I presume that as in previous years the UK Government is planning to bring forward changes to the immigration rules in the Autumn and suggest that these changes could be included in those rules in order to immediately address the difficulties being experienced across key sectors.
Shortage Occupation List
The UK Government’s ‘points-based system’ is too heavily focused on high earners, and leaves almost no route for some of our country’s most important roles. It is imperative that the UK Government act on the recommendations from its own Migration Advisory Committee (MAC), and include key roles such as butchers, bricklayers and welders on the Shortage Occupation List (SOL). Crucially the whole SOL must be reviewed given other changes in the immigration system so that there is clarity as to its role and the benefits that inclusion on the SOL allows. We need a process which is able to quickly respond to pressures within the economy and it is clear that the SOL is not currently fit for purpose. The fixation with salary levels and qualifications does not recognise the social value of workers to their communities and to the wider economy. We need a system that is focused on the skills that are needed rather than the salary.
Further to my proposal set out above, Scottish Ministers must have a formal role in commissioning advice upon, and determining, what occupations are in shortage in Scotland. We need people to contribute at all levels of our economy, and the UK Government’s characterisation of people working in some of Scotland’s key sectors such as tourism, hospitality and agriculture, as ‘low skilled’ is offensive. Scottish Ministers and the Scottish Parliament are best placed to decide how to accommodate our distinct labour market needs.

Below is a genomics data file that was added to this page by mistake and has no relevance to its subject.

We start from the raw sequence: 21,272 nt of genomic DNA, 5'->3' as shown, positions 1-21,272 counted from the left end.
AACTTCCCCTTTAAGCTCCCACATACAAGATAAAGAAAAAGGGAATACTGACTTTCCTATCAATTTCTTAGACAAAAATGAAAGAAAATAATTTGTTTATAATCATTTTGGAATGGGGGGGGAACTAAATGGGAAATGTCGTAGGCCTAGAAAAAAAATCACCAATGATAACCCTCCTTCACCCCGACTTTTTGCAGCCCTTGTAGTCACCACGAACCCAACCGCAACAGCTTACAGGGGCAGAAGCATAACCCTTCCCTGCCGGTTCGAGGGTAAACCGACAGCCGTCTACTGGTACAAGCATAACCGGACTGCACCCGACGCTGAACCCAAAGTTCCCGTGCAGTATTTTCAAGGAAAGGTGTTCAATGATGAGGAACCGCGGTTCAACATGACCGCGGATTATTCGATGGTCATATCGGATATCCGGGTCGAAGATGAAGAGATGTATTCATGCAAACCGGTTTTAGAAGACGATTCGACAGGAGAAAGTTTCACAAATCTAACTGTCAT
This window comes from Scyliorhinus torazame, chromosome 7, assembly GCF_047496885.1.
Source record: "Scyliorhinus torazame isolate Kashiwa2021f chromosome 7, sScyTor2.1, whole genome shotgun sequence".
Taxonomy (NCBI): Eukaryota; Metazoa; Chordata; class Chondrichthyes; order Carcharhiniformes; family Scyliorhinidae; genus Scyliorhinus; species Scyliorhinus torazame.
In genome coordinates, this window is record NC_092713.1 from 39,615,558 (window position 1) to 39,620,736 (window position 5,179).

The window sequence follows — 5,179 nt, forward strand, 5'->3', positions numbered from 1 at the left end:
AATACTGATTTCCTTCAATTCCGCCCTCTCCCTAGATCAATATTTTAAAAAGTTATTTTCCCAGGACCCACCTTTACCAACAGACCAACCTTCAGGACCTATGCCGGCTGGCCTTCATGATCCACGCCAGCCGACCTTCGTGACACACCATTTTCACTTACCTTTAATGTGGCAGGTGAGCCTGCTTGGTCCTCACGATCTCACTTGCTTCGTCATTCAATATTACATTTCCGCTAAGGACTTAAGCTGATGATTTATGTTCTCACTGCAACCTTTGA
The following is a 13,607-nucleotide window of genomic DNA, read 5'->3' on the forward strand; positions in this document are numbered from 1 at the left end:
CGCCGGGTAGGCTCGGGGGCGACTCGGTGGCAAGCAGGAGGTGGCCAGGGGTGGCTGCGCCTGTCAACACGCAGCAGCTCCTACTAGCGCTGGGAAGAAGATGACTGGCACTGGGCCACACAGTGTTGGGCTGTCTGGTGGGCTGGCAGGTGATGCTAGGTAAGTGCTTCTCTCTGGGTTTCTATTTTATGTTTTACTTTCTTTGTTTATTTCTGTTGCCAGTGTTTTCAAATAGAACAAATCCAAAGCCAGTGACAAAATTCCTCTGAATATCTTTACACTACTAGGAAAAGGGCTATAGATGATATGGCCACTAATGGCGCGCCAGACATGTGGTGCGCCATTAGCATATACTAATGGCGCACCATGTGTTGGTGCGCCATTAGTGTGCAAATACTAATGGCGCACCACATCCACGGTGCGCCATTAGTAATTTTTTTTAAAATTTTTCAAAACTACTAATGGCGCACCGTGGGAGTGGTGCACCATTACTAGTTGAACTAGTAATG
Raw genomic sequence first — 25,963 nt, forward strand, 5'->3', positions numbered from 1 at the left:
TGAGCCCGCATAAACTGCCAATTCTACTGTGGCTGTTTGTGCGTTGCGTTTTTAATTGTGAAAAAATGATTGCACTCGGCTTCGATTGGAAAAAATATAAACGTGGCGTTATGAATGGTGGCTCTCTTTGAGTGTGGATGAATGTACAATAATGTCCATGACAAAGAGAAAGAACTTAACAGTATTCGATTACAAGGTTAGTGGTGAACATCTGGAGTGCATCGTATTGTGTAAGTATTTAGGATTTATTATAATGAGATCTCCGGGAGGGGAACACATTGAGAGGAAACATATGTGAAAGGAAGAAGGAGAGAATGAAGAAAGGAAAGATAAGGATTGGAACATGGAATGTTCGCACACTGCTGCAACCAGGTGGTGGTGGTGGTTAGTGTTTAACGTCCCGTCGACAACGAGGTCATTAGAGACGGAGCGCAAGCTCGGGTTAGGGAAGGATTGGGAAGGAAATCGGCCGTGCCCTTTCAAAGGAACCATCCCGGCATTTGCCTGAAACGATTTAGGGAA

The impact of the UK Government’s immigration policy confirms the need for a tailored approach to migration in Scotland. Our January 2020 policy paper Migration: Helping Scotland Prosper outlines how the devolution of migration could work, within a UK framework, with powers for Scottish Ministers accountable to the Scottish Parliament. The Scottish Government proposals are widely supported amongst key stakeholders.
This includes the Federation of Small Businesses in Scotland, COSLA, SCDI, the Scottish Tourism Alliance, IPPR, Universities Scotland, the David Hume Institute, Reform Scotland, the Royal Society of Edinburgh, and NFUS.
The current immigration system is not meeting the needs of Scotland. At the moment it is not meeting the needs of sectors across the UK. This position is not sustainable and I would ask you to work with us to urgently develop and implement change. I would welcome an immediate discussion on these proposals.
I am copying this letter to: my colleague, Minister for Culture, Europe and International Development, Jenny Gilruth; and the Welsh Minister for Social Justice, Jane Hutt.
Changes to the immigration rules: letter from the Cabinet Secretary for External Affairs to the Home Secretary